I made jpeg decoder, but I didn't implement restart markers logic. That is reason why my program don't work on some images (for example images saved with Photoshop: File->Save As->jpeg). I want to implement restart marker logic, but there is no detailed online explanation how restart marker logic works. Please can anyone tell me more about restart markers, or suggest me online resource where I can read more about it. Thx!


Restart markers are quite simple. They were designed to allow resynchronization after an error. Since most JPEG images are transmitted over error-free channels, they're rarely needed. A restart interval is defined with the FFDD marker as a 2-byte number. This tells how many MCUs between restart markers. When you encounter a restart marker (FFD0-FFD7), reset the DC values (Y,Cr,Cb) to 0 and the bitstream is started on a byte boundary (after the FFDx). It's simply a matter of counting through the restart interval over and over as you decode the image. The restart marker values will increment from FFD0 to FFD7 and then start again at FFD0. The marker value itself is not terribly important, but it can indicate if large chunks of data is missing. Here's an example of how I do it in my decoder. I throw away the restart markers in my bitstream reader.

iRestartCount = iRestartInterval;
for (y=0; y<Height_in_MCUs; y++)
   for (x=0; x<Width_in_MCUs; x++)
       <decode an MCU>
       if (iRestartInterval) // if there is a restart interval defined
          if (--iRestartCount == 0)
             iRestartCount = iRestartInterval; // reset restart inverval counter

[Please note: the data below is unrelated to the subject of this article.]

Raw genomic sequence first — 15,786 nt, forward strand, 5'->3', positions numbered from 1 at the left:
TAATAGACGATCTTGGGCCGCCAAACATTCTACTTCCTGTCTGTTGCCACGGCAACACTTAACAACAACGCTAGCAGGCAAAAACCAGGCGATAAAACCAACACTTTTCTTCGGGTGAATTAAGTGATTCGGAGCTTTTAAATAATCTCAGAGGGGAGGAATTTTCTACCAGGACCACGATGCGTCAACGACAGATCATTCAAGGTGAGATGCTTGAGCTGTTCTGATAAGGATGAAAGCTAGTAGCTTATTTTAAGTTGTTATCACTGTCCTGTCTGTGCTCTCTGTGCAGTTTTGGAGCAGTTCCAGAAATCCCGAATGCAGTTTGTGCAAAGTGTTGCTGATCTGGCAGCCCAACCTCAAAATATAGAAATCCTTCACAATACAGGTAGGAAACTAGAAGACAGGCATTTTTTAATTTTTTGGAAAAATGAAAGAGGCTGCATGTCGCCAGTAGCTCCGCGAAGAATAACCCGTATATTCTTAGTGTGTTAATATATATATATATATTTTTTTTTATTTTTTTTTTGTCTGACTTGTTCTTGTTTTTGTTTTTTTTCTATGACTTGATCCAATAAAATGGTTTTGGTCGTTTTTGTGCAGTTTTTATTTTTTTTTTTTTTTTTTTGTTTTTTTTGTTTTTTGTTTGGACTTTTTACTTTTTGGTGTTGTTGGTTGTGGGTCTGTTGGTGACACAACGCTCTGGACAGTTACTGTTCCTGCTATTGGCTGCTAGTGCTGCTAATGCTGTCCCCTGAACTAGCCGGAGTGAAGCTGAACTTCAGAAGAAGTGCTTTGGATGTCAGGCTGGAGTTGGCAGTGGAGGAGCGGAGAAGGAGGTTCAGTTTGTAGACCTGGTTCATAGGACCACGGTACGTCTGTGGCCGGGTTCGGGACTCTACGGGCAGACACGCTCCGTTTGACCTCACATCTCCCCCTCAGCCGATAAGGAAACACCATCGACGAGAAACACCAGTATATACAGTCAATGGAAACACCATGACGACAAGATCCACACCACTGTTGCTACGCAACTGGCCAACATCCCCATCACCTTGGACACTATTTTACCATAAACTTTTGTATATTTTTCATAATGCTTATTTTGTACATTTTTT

iDCPred0 = iDCPred1 = iDCPred2 = 0; // reset DC predictors
             if (*iBit & 7) // adjust bitstream to start on the next byte boundary
                *iBit += (8 - (*iBit & 7));
             } // if restart interval expired
          } // if restart interval defined
       } // for x
    } // for y

Update: Restart markers now serve a new purpose - to allow multi-threaded JPEG encoders and decoders. Since each "strip" of MCUs has its DC values reset at the beginning of each restart interval and starts on a byte boundary, each restart interval can be independently encoded or decoded by a different thread. An encoder can now arbitrarily divide the task into N threads and then 'glue' the data together with restart markers. For decoders, it's not as easy. If restart markers are present, then each interval can be assigned to a different thread. If not present, you can still do some pre-decoding tricks to split the job into multiple threads.

  • Please can you tell me more implementation details and logic? – MrD Jan 20 '12 at 0:04
  • what if it is a multi-component image with interleaving ? – adikshit Jul 13 '17 at 22:33
  • @adikshit - As far as I've seen, the restart interval refers to MCUs (minimum coded units) no matter what the configuration. For a 3-component color image (Y/Cb/Cr), the restart interval refers to the groups of 3 DCT blocks. For example, an interval of 100 would mean 300 DCT blocks (100 MCUs). – BitBank Jul 14 '17 at 23:38
  • @afuna The restart interval is a word value and there is no mystery about it because the MCU size is fixed for each image. The restart marker is a single byte with a modulo-8 value indicating the sequence number so that data loss can be detected. – BitBank Apr 15 '19 at 7:47
  • 1
    @afuna of course with variable length coded data you don't know the exact byte offset of each MCU, but because all marker bytes start with FF, it's quick and easy to scan forward to find them. – BitBank Apr 15 '19 at 8:30

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